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michael murphy

Climate Change Mitigation

The studies are in. No matter what we do, climate change has enough momentum to carry it forward for some time. So the question I'm putting to everyone is this: should we undo what we've done? Carbon drawdown, carbon sequestering, resalinization of the ocean; lots of "solutions" have been floated to get us out of this self-inflicted mess. Obviously we have to eliminate our reliance on carbon-based fuels, but should we attempt to take more direct action?

What do you all think?

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You ask a good question that requires a lenghty reply. :) Unfortunately I dont have the time needed at this moment..

So this quote from Rosa Luxemburg and her "Junius Pamphlet" will have to do for now:

"We stand today ... before the awful proposition: either the triumph of imperialism and the destruction of all culture, and, as in ancient Rome, depopulation, desolation, degeneration, a vast cemetery; or, the victory of socialism."

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The studies are in. No matter what we do, climate change has enough momentum to carry it forward for some time. So the question I'm putting to everyone is this: should we undo what we've done? Carbon drawdown, carbon sequestering, resalinization of the ocean; lots of "solutions" have been floated to get us out of this self-inflicted mess. Obviously we have to eliminate our reliance on carbon-based fuels, but should we attempt to take more direct action?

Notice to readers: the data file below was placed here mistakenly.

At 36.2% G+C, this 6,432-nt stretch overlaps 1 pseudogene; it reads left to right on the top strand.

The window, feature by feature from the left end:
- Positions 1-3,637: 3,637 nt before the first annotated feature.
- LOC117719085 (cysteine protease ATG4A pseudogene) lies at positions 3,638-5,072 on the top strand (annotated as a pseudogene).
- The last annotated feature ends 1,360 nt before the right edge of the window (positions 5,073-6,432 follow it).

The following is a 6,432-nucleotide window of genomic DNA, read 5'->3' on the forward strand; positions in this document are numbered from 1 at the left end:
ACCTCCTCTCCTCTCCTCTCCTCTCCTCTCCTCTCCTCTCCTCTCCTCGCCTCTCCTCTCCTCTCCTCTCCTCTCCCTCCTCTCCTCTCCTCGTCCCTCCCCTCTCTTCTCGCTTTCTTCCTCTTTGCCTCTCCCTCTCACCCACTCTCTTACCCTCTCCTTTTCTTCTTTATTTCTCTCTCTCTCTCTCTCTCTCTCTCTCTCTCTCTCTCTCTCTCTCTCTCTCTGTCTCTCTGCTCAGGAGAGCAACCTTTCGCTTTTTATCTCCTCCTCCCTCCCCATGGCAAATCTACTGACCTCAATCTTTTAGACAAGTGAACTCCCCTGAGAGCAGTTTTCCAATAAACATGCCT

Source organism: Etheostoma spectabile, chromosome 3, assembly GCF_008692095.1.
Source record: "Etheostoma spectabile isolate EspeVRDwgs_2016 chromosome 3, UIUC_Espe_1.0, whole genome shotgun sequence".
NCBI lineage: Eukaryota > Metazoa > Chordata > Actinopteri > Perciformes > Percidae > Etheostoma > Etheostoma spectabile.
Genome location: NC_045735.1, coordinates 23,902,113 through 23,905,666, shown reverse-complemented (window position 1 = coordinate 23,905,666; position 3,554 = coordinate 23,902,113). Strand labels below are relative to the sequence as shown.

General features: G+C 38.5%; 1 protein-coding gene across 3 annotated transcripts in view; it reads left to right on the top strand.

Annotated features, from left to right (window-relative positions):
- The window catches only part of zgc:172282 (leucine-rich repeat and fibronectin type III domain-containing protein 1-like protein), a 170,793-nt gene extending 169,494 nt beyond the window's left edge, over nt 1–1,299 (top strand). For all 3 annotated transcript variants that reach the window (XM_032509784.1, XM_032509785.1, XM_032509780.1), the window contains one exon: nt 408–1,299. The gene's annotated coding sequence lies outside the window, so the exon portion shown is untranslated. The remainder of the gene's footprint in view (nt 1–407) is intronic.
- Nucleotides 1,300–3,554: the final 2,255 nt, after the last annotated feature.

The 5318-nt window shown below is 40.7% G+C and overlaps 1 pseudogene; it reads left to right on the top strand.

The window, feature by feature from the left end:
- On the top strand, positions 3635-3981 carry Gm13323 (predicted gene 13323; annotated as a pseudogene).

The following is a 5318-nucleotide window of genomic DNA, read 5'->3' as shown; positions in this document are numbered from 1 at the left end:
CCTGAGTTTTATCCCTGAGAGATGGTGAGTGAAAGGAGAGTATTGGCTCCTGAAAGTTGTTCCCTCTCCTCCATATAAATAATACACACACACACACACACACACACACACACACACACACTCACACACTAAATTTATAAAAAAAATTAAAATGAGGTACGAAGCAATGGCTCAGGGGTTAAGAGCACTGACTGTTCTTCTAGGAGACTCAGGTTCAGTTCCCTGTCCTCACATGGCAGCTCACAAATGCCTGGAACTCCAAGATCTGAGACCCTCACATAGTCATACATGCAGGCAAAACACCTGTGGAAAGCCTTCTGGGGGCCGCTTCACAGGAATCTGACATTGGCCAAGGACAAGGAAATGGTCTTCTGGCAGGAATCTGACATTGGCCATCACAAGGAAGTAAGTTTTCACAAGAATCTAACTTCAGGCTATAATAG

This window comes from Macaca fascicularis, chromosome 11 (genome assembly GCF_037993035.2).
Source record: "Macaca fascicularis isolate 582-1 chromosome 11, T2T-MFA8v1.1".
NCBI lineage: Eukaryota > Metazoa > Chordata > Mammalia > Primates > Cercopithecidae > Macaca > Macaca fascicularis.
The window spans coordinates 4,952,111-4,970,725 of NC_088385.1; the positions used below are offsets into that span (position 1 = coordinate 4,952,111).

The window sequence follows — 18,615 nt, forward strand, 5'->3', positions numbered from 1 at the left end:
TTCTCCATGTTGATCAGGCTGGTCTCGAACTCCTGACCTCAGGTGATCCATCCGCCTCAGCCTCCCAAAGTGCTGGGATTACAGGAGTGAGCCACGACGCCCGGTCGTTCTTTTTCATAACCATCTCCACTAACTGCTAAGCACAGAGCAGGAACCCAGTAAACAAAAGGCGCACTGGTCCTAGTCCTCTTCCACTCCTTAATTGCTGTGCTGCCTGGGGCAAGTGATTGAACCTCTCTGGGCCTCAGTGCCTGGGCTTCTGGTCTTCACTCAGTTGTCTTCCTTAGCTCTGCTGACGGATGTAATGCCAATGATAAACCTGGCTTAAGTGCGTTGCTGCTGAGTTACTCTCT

What do you all think?

The more "direct action" is to do many things. Reduce the reliance on carbon-based fuels has to be addressed on many fronts, solar energy, wind energy, wave energy are just a few that are in production and need more funding to get to the place where the reduction in carbon-based fuels can be really be reduced. You can bet that in 2009 you are going to see a huge shift to electric or electric/hybrid cars at least in the US. You will see the shift quicker in Europe and the US than in the less developed county's just because they can react quicker.

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The more "direct action" is to do many things. Reduce the reliance on carbon-based fuels has to be addressed on many fronts, solar energy, wind energy, wave energy are just a few that are in production and need more funding to get to the place where the reduction in carbon-based fuels can be really be reduced. You can bet that in 2009 you are going to see a huge shift to electric or electric/hybrid cars at least in the US. You will see the shift quicker in Europe and the US than in the less developed county's just because they can react quicker.

I agree with all that. But my question is, what about intentionally working to change the climate to undo what we've done? Methods like carbon drawdown and sequestering would do just that.

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Obviously we have to eliminate our reliance on carbon-based fuels, but should we attempt to take more direct action?